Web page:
TNDV Founder Helps NATAS Produce Tech and Engineering Emmys


TNDV Founder Nic Dugger and his production colleagues at NATAS have successfully executed a live stream broadcast — and it just happened to be for the 74th annual Technology & Engineering Emmy Awards.

The ceremony was presented April 16 by the National Academy of Television Arts & Sciences during the NAB Show in Las Vegas. The event recognized innovations and achievements in television technology and engineering from ARRI, Harmonic, MultiDyne and NEC, among other visionary organizations.

Dugger and his production colleagues produced and delivered the live stream from a state-of-the art LED Volume virtual studio at the Vû Las Vegas. The Vû’s LED Volume virtual studio allowed real-time rendered, full-motion imagery to splash onto curved LED panels that engulf the physical set.

“The use of the LED Volume studio on this awards show produced a visually captivating and immersive virtual set experience for our honorees, guests, and audience,” Dugger said. “For a show based around technology and ingenuity, it was fitting to be in a facility that allowed attendees and viewers alike to feel like they were immersed in a cutting-edge environment.”

This year’s event marks the second time Dugger has been in the director’s chair. He and his crew worked closely with Delroy Binger, Head of IT Services for NATAS, who oversaw distribution of the live stream to global audiences. Binger and Dugger worked together on three Emmy Award show productions since NAB Show 2022, including the Daytime Emmy Awards live broadcast in June, and two exclusively live-streamed productions: The News and Documentary Emmy Awards in October, and the Children and Family Emmy Awards, held for the first time in December.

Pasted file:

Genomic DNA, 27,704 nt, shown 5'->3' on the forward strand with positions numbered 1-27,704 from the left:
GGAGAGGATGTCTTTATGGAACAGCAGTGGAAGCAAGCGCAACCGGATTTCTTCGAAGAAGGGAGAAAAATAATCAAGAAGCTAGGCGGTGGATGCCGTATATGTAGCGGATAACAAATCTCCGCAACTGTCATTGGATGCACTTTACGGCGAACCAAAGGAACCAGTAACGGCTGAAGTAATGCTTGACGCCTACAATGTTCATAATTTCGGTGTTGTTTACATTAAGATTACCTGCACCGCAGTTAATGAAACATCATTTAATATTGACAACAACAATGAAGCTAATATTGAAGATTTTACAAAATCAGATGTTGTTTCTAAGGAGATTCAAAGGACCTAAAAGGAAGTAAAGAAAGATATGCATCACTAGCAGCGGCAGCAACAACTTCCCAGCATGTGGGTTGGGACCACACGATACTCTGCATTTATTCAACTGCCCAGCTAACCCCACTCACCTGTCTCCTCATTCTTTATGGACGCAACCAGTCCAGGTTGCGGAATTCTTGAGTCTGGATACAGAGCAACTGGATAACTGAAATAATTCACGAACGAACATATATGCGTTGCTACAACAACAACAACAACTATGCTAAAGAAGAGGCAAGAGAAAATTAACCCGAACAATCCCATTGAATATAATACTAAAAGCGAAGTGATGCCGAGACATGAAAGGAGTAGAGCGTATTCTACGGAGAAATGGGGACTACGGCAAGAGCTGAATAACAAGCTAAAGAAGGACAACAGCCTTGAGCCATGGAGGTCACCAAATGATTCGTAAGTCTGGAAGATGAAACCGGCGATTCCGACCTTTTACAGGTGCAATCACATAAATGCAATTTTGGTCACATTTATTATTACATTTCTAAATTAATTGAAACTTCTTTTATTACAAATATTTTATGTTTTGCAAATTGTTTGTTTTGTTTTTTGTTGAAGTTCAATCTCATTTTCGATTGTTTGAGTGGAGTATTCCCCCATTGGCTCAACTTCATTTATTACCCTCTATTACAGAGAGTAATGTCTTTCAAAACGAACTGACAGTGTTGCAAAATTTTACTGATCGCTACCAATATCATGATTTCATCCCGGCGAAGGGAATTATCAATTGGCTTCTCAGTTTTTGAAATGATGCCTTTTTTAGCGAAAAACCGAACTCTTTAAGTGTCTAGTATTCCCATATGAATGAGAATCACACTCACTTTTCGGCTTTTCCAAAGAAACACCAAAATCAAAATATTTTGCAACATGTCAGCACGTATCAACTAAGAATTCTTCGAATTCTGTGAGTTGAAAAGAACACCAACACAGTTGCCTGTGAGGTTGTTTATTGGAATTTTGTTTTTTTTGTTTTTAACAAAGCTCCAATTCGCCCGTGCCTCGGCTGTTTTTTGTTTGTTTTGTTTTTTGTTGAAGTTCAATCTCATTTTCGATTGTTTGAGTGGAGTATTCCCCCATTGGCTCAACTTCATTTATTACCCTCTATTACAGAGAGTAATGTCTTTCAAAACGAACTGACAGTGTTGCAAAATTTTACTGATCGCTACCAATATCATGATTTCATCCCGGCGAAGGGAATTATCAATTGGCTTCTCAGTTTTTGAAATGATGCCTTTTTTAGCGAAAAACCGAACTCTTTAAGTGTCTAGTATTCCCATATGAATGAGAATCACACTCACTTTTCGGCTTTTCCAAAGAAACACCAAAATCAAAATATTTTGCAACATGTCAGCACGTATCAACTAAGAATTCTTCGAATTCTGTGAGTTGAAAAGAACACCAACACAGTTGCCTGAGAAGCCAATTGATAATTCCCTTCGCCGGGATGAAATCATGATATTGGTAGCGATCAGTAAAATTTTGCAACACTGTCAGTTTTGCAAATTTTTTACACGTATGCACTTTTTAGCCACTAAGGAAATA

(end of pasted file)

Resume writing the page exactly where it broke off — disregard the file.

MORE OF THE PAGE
Dugger also worked closely with Head of NATAS Production & Events Lisa Armstrong. Dugger and Armstrong have worked together on previous Emmy Awards shows when Dugger served as technical producer, including the virtual versions of the News and Documentary Emmy Awards, and Sports Emmy Awards that were streamed live from Nashville during the pandemic.

Each year, a committee of highly qualified television engineers considers technical developments in the industry to determine which, if any, merit an award. This year’s ceremony honored 2022 winners, including MultiDyne and ARRI for their development of a digital cinema camera-mounted video extender for live audiences; Harmonic, Comcast, and Intel for pioneering the development and deployment of a virtualized cable modem; WSC, IBM, Comcast, and Google for AI-ML curation of sports highlights, and Nobukazu Teranishi and NEC for the invention and development of the pinned photodiode now used in most image sensors.

“It was an honor to be part of this awards show, which celebrates the who’s who of broadcast engineering,” Dugger said. “To recognize these industry leaders was truly a chance to stand shoulder to shoulder with my heroes, and the opportunity to use the Vû;s LED virtual studio, which is similar to the one used to create the photorealistic desert scenes for the TV series ‘The Mandalorian’, provided us with the kind of breakthrough technology that the ‘Technical Emmys’ stand for. Now that both the crew and the audience have experienced what this show can be outside of a traditional hotel ballroom, it would be hard to go back. I hope we can continue to produce this event in such a unique environment for many years to come.”

— Reporting by Brian Galante